For all that I love Legendborn, I caution potential readers that a certain amount of emotional preparedness is required to read the book. Legendborn tackles grief head on, and opens with the death of Bree’s mother. Bree’s grief and the trauma from this incident are what fuel the narrative of the novel. Bree’s belief that her mother’s death may not have been an accident is the catalyst for her to join the Order of the Round Table. The secret society just may hold the key to getting the answers she needs.
Buy Legendborn at Bookshop.org (If this is out of stock try your local bookstore!)
Raybearer by Jordan Ifueko
Raybearer tells the story of Tarsai, a girl who has been commanded and compelled by her mother to kill the crowned prince of the Arit Empire as soon as she is anointed as part of his coveted circle of Eleven. Yet there is a catch. She cannot be anointed until she loves him.
More than anything, Raybearer pushes the boundaries of what it means to be family to one another. In terms of friendship, in terms of blood, and in terms of romance. Raybearer also pushes forth the question of how to settle cultural differences in a blended Empire. Seeds are planted towards the beginning of the book which eventually burst forth into blooming flowers. Tensions rise between those from the different realms of the Arit Empire and conflict erupts. The leading events and the harsh Imperial response are integral to the book. They speak to more than this fictional universe alone, but to all notions of Empire and the nuances and similarities of assimilation and oppression.
Buy Raybearer at Bookshop.org (If this is out of stock try your local bookstore!)
The Vanishing Half by Brit Bennett
The Vanishing Half is an intergenerational series of narratives woven together that spans decades and snakes across the country. It starts in the fictional town of Mallard, Louisiana — a place so small it never appears on any map — and travels to New Orleans. Characters find themselves in Boston, D.C., Los Angeles, Minneapolis, New York, and places both in between and further abroad.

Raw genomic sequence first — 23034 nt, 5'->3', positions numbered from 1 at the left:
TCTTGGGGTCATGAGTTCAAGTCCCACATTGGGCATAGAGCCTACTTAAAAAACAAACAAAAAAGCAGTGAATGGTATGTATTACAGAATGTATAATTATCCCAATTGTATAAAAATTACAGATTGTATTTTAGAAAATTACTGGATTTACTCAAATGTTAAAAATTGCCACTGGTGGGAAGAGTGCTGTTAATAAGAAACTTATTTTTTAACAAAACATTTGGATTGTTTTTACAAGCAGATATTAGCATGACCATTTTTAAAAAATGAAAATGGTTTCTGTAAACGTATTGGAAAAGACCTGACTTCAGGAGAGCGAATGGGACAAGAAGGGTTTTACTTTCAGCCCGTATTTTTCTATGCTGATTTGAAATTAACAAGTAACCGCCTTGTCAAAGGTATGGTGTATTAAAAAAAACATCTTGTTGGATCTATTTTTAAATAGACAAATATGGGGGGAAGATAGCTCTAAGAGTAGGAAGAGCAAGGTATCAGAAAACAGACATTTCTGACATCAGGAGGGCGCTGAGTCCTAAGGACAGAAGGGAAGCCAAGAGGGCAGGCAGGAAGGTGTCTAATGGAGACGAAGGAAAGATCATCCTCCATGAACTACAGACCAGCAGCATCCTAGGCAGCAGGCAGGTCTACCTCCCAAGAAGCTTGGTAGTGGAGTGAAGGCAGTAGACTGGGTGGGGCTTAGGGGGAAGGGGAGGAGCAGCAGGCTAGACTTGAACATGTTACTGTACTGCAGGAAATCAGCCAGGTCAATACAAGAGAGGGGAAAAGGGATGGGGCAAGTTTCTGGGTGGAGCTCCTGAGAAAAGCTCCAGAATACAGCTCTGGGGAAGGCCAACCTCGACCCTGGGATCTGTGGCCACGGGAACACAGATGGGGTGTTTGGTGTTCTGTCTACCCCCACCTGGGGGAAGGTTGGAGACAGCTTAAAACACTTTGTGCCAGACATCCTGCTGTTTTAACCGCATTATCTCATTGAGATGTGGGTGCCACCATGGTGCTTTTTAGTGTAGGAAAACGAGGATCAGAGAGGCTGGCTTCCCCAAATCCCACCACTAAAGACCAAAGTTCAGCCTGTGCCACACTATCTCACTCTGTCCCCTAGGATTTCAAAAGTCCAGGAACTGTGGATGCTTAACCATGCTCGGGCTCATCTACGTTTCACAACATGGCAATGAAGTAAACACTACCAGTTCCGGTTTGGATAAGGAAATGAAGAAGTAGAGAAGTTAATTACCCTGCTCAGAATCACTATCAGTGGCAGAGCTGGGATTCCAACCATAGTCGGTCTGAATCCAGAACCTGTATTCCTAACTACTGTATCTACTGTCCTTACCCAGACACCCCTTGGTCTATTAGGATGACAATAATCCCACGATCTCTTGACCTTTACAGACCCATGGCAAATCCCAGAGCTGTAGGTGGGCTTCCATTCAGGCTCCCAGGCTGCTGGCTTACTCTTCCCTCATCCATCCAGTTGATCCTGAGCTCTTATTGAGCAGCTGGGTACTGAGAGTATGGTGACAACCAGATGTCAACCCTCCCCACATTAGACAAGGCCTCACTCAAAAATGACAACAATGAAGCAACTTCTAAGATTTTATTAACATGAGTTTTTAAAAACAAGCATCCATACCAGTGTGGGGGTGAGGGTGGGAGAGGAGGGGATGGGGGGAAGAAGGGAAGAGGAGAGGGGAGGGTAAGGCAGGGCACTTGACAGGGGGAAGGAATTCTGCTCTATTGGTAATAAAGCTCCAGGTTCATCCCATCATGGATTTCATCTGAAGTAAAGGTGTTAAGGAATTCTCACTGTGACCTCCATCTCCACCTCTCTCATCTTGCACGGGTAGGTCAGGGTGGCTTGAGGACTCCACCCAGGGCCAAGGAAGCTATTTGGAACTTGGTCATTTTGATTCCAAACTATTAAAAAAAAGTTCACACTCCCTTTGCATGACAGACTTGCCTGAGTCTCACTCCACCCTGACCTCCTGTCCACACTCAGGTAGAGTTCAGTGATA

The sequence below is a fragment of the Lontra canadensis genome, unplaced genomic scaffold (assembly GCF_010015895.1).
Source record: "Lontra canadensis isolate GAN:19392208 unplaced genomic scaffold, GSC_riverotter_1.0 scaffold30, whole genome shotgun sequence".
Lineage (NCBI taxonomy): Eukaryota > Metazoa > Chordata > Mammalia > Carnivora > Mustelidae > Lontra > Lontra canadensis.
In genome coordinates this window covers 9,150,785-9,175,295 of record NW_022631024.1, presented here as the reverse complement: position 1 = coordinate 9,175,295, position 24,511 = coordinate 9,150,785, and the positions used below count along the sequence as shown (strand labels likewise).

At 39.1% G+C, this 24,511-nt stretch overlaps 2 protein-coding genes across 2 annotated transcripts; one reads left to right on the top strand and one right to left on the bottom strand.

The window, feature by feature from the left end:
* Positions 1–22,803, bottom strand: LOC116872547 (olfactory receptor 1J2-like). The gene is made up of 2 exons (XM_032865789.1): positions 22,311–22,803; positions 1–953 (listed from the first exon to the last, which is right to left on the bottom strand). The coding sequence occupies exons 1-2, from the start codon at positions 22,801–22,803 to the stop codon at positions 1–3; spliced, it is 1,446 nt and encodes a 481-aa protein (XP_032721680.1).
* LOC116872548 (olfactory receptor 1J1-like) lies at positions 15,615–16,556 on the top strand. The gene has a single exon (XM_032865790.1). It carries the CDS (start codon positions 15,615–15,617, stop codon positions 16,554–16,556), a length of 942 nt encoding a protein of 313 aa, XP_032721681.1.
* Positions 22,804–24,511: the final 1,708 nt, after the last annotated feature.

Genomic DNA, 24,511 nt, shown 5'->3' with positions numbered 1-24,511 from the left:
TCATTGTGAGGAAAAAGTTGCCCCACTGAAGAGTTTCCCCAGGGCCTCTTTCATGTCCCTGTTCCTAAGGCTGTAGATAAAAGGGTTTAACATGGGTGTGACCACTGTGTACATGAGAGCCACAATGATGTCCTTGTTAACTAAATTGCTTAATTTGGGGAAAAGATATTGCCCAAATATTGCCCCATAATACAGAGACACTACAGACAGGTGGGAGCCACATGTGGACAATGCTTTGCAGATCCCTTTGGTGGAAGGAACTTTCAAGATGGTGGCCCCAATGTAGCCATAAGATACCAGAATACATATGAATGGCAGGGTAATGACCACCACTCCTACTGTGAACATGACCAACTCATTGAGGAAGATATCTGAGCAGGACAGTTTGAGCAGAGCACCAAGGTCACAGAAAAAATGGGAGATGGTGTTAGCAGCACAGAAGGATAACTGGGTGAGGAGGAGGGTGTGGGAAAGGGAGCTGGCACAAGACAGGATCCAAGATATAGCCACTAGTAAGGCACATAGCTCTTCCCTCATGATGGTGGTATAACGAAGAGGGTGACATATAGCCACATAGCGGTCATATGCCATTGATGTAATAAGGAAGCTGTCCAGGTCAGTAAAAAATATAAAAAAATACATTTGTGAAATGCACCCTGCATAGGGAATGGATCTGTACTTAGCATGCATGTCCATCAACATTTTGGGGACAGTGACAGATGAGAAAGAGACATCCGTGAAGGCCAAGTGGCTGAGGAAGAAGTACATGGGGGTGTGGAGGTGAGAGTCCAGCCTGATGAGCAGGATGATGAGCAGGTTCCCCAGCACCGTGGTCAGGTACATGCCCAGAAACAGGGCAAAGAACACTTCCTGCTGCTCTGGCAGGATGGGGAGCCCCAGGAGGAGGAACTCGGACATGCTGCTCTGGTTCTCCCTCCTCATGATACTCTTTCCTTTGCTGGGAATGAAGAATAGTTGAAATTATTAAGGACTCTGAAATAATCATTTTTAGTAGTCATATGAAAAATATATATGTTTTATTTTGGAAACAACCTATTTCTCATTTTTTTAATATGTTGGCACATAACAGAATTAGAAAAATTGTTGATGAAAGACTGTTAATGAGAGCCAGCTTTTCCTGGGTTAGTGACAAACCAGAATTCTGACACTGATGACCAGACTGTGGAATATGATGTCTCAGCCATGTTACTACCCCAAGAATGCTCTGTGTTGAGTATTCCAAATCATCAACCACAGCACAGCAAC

The lives of twinsDesiree and Stella lay at the heart of the book. They are deescribed as youths as either one person split into two or two people poured into one. They are inseparable…. Until Stella makes what Desiree considers an unthinkable choice to ‘cross over’ and live her life as a white woman. In time, the narrative begins to follow Jude, Desiree’s unquestionably Black, dark-skinned, daughter, and Kennedy, Stella’s daughter, who has never known herself to be anything but white. The themes of family and community run deep in this story. While there is deep pain that is perhaps beyond healing, there is also a hope. Prominent features of the book are acceptance and queer identity.
Buy The Vanishing Half at Bookshop.org (If this is out of stock try your local bookstore!)
You Should See Me in a Crown by Leah Johnson
Liz Lighty, the protagonist of You Should See Me in a Crown, is a delight. She is a character who makes mistakes, who learns from them, and who gets a chance to set things right. In this book you get the chance to see her live her dreams. You also see her fall and get back up again. The romance in this story is awkward and fun and dramatic in the best way.
Liz changes so much about her outer self and her presentation throughout this book. Its conceit is that she needs to change her self-image from that of an outsider to someone capable of winning prom queen. Liz has not received the elusive music scholarship she applied for and needs the prize money. Nevetheless, at her core Liz stays true to herself. When it matters, she prioritizes what is most important to her inner self — her family, her friendships, her relationships, and the things that bring her true joy.
Buy You Should See Me in a Crown at Bookshop.org (If this is out of stock try your local bookstore!)
I hope that this Black History Month is one of joy. Black History Month is about more that history — it’s also about kinship in the present and coming together.